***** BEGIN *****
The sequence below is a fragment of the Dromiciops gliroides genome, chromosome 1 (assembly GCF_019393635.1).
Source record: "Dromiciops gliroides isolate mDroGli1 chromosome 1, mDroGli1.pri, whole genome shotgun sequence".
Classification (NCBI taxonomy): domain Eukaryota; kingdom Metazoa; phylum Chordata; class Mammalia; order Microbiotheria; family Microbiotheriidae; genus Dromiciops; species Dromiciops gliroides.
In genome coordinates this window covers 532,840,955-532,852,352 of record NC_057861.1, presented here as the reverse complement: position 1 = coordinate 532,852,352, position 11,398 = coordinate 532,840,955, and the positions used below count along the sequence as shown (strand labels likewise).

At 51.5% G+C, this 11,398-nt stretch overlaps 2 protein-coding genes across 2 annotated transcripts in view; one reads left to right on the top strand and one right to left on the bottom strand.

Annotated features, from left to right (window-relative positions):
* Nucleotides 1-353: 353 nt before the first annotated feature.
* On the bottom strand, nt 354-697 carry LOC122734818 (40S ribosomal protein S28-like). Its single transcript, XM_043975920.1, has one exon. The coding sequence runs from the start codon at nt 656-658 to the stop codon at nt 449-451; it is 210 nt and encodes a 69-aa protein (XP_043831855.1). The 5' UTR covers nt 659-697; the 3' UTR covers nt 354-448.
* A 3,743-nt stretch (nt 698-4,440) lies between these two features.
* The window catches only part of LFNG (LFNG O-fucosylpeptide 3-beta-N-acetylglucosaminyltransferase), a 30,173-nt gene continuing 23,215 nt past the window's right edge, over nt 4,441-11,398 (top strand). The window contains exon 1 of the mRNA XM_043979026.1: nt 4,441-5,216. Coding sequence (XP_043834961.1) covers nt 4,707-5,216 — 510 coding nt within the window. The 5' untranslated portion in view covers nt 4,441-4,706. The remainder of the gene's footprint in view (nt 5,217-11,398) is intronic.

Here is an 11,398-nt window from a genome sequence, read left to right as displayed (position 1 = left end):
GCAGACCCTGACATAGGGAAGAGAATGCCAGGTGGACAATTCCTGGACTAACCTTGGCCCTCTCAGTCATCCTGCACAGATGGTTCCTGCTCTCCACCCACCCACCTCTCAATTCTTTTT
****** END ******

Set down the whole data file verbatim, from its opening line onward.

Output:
The sequence below is a fragment of the Dromiciops gliroides genome, chromosome 1 (assembly GCF_019393635.1).
Source record: "Dromiciops gliroides isolate mDroGli1 chromosome 1, mDroGli1.pri, whole genome shotgun sequence".
Classification (NCBI taxonomy): domain Eukaryota; kingdom Metazoa; phylum Chordata; class Mammalia; order Microbiotheria; family Microbiotheriidae; genus Dromiciops; species Dromiciops gliroides.
In genome coordinates this window covers 532,840,955-532,852,352 of record NC_057861.1, presented here as the reverse complement: position 1 = coordinate 532,852,352, position 11,398 = coordinate 532,840,955, and the positions used below count along the sequence as shown (strand labels likewise).

At 51.5% G+C, this 11,398-nt stretch overlaps 2 protein-coding genes across 2 annotated transcripts in view; one reads left to right on the top strand and one right to left on the bottom strand.

Annotated features, from left to right (window-relative positions):
* Nucleotides 1-353: 353 nt before the first annotated feature.
* On the bottom strand, nt 354-697 carry LOC122734818 (40S ribosomal protein S28-like). Its single transcript, XM_043975920.1, has one exon. The coding sequence runs from the start codon at nt 656-658 to the stop codon at nt 449-451; it is 210 nt and encodes a 69-aa protein (XP_043831855.1). The 5' UTR covers nt 659-697; the 3' UTR covers nt 354-448.
* A 3,743-nt stretch (nt 698-4,440) lies between these two features.
* The window catches only part of LFNG (LFNG O-fucosylpeptide 3-beta-N-acetylglucosaminyltransferase), a 30,173-nt gene continuing 23,215 nt past the window's right edge, over nt 4,441-11,398 (top strand). The window contains exon 1 of the mRNA XM_043979026.1: nt 4,441-5,216. Coding sequence (XP_043834961.1) covers nt 4,707-5,216 — 510 coding nt within the window. The 5' untranslated portion in view covers nt 4,441-4,706. The remainder of the gene's footprint in view (nt 5,217-11,398) is intronic.

Here is an 11,398-nt window from a genome sequence, read left to right as displayed (position 1 = left end):
GCAGACCCTGACATAGGGAAGAGAATGCCAGGTGGACAATTCCTGGACTAACCTTGGCCCTCTCAGTCATCCTGCACAGATGGTTCCTGCTCTCCACCCACCCACCTCTCAATTCTTTTT